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Review: Our Revolution, A Future To Believe in

Mary Code

September 25, 2017

When I share with others that I’ve read Our Revolution: A Future To Believe In by Bernie Sanders, I can see their eyes light up, and with a big smile on their face they almost always reply “Wow! I wanted to read that! How is it?” … and then I have a decision to make. Do I take five minutes to explain my convoluted and complex feelings on the work, or do I simply smile and say “Good! You know Bernie, he’s the best!”? Well, I usually opt for the later, and have accidentally lied about this book on several occasions. As someone who still feels the Bern and adores Mr. Bernard Sanders, this book was not what I was expecting, and part of this lies in how he has written the work to be two stand-alone parts.

Part One is entitled “Running for President” and is essentially a first-person narrative of Sanders’ life that is informative and inspiring. Part Two is entitled “An Agenda for a New America: How We Transform Our Country” and contrasts with part one in its provision of a very dense, didactic breakdown of American governmental policies of past and present that contain statistics and figures on a large range of issues. Sanders writes in an accessible way with straight-forward language, but this half of the book pontificates on absolutely every diminutive social justice issue and as such can read like a dry first-year Sociology textbook at times.

Political narrative

Part One is how I anticipated the entire book would unfold. Sanders shares about his early life growing up in Brooklyn, and how he learned politics through reading magazines in The University of Chicago’s library. He joined the Young People’s Socialist League (YPSL), the Student Peace Union (SPU), and the Congress of Racial Equality (CORE), to which he eventually became CORE’s Vice President. When describing his involvement in politics during University, he includes a picture of himself protesting Chicago schools’ segregation of children, and in a very diplomatic fashion captions the photo “The photograph that drew so much attention during the campaign.”

This commentary exemplifies the diplomatic rhetoric that Sanders is known for, and his authentic voice does shine through this work; for example, he continually refers to Hillary as “Secretary Clinton” as he is known to do in interviews. His involvement in politics while in university led him to journalism where he worked for several Vermont papers; he then ran for the Liberty Union Party and won. He details his political career in Vermont, the major wins that his campaign experienced, how he then became mayor and senator, and lists various progressive policies he passed. He also emphasizes the importance of talking with the everyday American, and he often includes personal anecdotes about the struggles from his supporters in his writing.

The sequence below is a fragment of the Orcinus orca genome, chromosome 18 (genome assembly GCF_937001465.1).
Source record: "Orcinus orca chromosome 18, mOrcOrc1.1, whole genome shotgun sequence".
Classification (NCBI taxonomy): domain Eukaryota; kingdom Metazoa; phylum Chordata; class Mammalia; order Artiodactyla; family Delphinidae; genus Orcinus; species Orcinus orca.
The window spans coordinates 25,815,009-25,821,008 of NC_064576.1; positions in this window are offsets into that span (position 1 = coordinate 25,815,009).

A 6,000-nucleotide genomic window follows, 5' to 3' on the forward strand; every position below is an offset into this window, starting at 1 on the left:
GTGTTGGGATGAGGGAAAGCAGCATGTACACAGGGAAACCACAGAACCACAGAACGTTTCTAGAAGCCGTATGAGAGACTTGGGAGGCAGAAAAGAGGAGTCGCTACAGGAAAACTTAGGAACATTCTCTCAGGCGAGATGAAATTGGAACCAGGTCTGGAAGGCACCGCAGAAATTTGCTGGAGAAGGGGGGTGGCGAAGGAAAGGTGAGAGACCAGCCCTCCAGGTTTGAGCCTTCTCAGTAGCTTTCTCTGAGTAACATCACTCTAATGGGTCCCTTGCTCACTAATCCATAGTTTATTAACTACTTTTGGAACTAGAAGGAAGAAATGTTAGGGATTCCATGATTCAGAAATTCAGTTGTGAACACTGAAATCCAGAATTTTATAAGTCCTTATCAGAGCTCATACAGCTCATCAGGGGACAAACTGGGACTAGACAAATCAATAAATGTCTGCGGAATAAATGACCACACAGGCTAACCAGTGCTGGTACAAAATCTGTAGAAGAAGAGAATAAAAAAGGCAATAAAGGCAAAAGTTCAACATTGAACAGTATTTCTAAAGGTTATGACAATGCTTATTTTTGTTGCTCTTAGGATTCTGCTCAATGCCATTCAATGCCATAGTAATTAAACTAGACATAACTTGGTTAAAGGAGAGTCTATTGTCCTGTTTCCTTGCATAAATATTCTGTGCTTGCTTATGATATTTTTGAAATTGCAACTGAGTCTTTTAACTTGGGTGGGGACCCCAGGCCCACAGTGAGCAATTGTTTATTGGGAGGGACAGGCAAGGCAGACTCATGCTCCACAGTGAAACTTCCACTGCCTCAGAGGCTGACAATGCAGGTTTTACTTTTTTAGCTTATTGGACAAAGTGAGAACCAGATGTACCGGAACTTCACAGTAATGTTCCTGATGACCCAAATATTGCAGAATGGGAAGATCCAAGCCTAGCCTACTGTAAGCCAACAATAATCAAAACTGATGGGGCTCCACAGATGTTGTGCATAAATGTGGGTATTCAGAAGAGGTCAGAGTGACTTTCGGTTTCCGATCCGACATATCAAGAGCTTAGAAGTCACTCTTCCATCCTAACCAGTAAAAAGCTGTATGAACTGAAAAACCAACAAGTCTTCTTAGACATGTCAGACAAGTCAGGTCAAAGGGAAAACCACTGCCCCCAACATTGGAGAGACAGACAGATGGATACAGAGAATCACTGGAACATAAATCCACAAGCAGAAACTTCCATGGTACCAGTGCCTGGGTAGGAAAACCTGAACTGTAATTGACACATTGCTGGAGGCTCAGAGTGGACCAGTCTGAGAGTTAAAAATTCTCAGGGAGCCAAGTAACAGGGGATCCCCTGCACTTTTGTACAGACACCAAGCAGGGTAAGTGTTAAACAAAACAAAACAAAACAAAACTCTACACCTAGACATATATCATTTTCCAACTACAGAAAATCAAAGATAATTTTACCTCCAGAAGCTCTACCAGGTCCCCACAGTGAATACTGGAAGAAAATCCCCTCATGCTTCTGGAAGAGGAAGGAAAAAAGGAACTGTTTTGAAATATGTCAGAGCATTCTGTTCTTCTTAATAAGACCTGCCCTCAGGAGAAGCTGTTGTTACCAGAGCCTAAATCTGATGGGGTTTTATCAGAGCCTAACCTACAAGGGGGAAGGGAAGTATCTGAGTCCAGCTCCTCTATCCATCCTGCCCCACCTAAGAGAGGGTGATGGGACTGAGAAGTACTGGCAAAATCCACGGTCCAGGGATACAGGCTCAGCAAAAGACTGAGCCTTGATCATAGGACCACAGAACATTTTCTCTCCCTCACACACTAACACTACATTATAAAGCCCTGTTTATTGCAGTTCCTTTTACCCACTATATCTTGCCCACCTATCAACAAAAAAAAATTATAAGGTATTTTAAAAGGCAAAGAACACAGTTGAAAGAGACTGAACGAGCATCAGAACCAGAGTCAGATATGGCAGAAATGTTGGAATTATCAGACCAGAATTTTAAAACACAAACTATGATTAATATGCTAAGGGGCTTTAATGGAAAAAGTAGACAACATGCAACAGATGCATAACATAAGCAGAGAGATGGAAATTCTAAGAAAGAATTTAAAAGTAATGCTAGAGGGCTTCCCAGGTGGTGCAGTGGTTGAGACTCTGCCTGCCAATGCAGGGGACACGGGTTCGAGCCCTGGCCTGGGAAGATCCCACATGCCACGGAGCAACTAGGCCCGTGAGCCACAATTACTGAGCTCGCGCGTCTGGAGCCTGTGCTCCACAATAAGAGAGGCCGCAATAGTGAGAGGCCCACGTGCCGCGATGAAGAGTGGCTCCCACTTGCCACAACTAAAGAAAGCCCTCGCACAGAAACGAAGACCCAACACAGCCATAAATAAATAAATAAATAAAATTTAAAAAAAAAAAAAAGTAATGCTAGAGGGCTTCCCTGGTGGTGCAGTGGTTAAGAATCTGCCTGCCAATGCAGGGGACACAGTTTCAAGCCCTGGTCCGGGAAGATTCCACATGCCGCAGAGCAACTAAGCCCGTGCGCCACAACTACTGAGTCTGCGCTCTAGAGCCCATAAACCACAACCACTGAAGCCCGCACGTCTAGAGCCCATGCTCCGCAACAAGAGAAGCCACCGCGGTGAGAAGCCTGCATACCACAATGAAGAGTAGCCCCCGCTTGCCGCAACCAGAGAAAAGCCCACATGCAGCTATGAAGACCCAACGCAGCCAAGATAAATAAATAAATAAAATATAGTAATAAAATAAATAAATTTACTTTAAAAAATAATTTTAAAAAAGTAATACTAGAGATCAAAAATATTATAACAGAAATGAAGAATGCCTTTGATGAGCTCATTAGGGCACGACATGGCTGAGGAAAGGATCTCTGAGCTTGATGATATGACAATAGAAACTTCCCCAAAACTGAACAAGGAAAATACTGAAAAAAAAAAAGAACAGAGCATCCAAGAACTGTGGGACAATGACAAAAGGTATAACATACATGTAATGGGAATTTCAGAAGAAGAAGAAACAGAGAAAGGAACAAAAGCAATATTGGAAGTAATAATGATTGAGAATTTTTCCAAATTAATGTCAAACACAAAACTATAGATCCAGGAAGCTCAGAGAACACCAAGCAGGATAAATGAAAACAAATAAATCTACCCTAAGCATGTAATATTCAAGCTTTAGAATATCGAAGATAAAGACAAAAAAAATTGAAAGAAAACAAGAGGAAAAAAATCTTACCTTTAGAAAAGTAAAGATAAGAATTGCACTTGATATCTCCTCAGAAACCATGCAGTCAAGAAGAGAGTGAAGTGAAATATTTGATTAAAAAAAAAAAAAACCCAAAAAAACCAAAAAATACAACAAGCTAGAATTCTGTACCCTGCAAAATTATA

Issues and statistics

Part Two is a departure from his personal narrative, and includes a lot of information that can be common knowledge to those who closely follow American politics and already have socialist ideals. This part would be a fantastic resource for someone who is just learning about progressive ideas for the first time, and perhaps that is his target demographic. He covers issues (from an American perspective) such as health care, private prisons, institutionalized racism, student debt, climate change and fracking, large corporations funding the media, mental health, immigration reform and the DREAM Act, trade policies, poverty, and much more.

There are charts and figures that show the gender pay gap according to race and ethnicity, student debt, international rates of incarceration, and CEO to worker compensation ratios, which are valuable resources, but are repetitive to most socialists. I was hoping this section would present the issues in a narrative style to keep the reader interested, in a similar way to Elizabeth Warren’s Fighting Chance, but it did not. There was definitely new information for myself, such as information on Wall Street’s Robert Rubin, Henry Paulson, Tim Geithner, and Alan Greenspan, but overall part two presented fact list after fact list and I had to read and re-read this part in several sittings.

This book is a good resource for those interested in Bernie Sander’s voting track record, and those wanting to learn more about American issues; however, readers are to be aware of the contrast between the two parts and that the second half of the book might cool off the Bern you’ve been feeling if you expected a more personal and interesting presentation of the material.   

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